Jean Letcher’s office is always a little crazy. After all, she manages the Tulsa Animal Welfare shelter, so she never knows what furry friend she might happen to find herself caring for.
On Thursday, it was a seal point Siamese cat. The feline was lounging comfortably in a cat bed on Letcher’s desk, recovering from a broken pelvis.
It’s all in a day’s work for Letcher, and no day of work is more important to the shelter than Saturday’s Clear the Shelters Day.
“Clear the Shelters is a major adoption event that helps our animals find homes and gives our citizens a day when they can adopt for a reduced fee,” Letcher said. “That helps make room for the animals that will come into TAW next week.
“We want all our animals to go to happy, loving homes and hope that the public won’t forget about us the rest of the year.”
During last year’s event, the city found homes for 63 cats and kittens, 99 dogs and puppies, and two guinea pigs. On Saturday, the shelter will be open from noon to 6 p.m. Adoptions, which usually cost $75 for dogs and $25 for cats, will cost only $10 during the event.
“It will be the same (adoption) process, just on a grand scale,” Letcher said. “Those people who want to see cats we’ll bring in the front doors. Those who want to see dogs, we’ll bring them in the side door directly into the kennels.”
The Animal Welfare Shelter, 3031 N. Erie Ave., is not the only local animal welfare organization taking part in Clear the Shelters Day. Dozens of groups, including the Humane Society of Tulsa and Tulsa SPCA, will have animals available for adoption.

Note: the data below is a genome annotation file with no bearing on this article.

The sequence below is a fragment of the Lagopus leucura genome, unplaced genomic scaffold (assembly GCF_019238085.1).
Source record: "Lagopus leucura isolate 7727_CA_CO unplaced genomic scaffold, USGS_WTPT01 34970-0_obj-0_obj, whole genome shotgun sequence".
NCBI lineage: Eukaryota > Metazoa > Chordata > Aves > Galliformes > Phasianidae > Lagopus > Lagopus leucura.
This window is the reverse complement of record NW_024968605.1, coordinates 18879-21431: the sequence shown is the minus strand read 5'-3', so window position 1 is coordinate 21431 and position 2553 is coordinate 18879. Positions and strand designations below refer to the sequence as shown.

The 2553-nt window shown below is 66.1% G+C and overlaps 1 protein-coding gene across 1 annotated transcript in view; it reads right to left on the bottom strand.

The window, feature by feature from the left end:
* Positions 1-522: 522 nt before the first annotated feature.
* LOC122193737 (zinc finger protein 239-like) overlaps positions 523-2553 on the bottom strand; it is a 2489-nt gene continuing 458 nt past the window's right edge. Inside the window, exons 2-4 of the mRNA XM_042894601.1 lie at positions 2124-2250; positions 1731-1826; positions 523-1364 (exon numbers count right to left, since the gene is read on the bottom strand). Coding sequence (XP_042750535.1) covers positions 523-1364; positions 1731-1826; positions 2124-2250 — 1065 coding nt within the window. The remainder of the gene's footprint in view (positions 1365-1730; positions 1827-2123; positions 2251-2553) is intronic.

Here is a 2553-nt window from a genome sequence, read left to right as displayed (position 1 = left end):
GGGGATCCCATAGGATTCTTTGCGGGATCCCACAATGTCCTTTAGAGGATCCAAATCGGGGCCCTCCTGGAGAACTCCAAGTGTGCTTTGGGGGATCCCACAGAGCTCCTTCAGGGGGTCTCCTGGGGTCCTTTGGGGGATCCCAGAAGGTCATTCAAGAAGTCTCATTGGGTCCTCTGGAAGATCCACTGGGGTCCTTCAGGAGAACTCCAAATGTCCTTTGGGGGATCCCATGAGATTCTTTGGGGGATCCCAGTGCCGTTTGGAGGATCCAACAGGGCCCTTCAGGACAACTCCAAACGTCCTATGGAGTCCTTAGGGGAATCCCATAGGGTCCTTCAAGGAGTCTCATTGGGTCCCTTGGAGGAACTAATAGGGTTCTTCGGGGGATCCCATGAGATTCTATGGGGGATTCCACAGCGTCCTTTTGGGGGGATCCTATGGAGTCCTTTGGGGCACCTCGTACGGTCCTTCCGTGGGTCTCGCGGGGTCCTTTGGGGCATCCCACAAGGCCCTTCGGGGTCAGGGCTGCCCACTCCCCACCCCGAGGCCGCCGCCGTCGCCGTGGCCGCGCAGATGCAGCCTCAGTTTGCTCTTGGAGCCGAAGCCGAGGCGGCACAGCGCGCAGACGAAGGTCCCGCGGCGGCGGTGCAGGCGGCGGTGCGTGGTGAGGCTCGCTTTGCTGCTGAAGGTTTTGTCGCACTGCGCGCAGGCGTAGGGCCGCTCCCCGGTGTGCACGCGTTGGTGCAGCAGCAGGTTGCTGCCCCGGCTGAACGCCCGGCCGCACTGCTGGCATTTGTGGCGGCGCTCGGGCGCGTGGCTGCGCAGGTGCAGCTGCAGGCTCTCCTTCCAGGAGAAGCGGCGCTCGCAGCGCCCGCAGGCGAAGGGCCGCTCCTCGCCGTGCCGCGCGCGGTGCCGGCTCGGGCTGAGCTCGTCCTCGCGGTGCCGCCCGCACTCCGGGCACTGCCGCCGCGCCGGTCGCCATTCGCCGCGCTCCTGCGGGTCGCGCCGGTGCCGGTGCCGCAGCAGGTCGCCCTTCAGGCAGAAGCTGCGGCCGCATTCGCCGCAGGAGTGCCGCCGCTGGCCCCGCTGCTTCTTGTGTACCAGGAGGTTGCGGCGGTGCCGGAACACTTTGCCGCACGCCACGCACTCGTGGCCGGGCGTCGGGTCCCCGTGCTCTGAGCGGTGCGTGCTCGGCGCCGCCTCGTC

“I think there are about 20 area groups participating,” Letcher said. “There are various and assorted spots, and you can go to the Clear the Shelters website.”
As of Thursday, the city animal shelter had about 100 cats and 75 dogs available for adoption. All adopted animals — if they have not been already — will be spayed, neutered and vaccinated before they will be released to their new owners.
Letcher expects the animals to go quickly. Last year, every animal the shelter had available for Clear the Shelters Day was adopted.
“Last year was incredibly hot, and we had people standing in line for hours,” Letcher said. “I don’t think it will take till 6 (p.m.) to get everybody adopted” this year.
Clear the Shelters Day comes at a good time for local animal shelters. As is common in the summer months, shelters are seeing a spike in the stray dog and cat populations.
Cats breed in the warmer months, Letcher said, and the dog population — while not as prone to sharp increases — will occasionally rise because of accidental litters and backyard breeders who haven’t found homes for their newborns.
“There is not the same kind of seasonality with dogs as there is with cats,” Letcher said.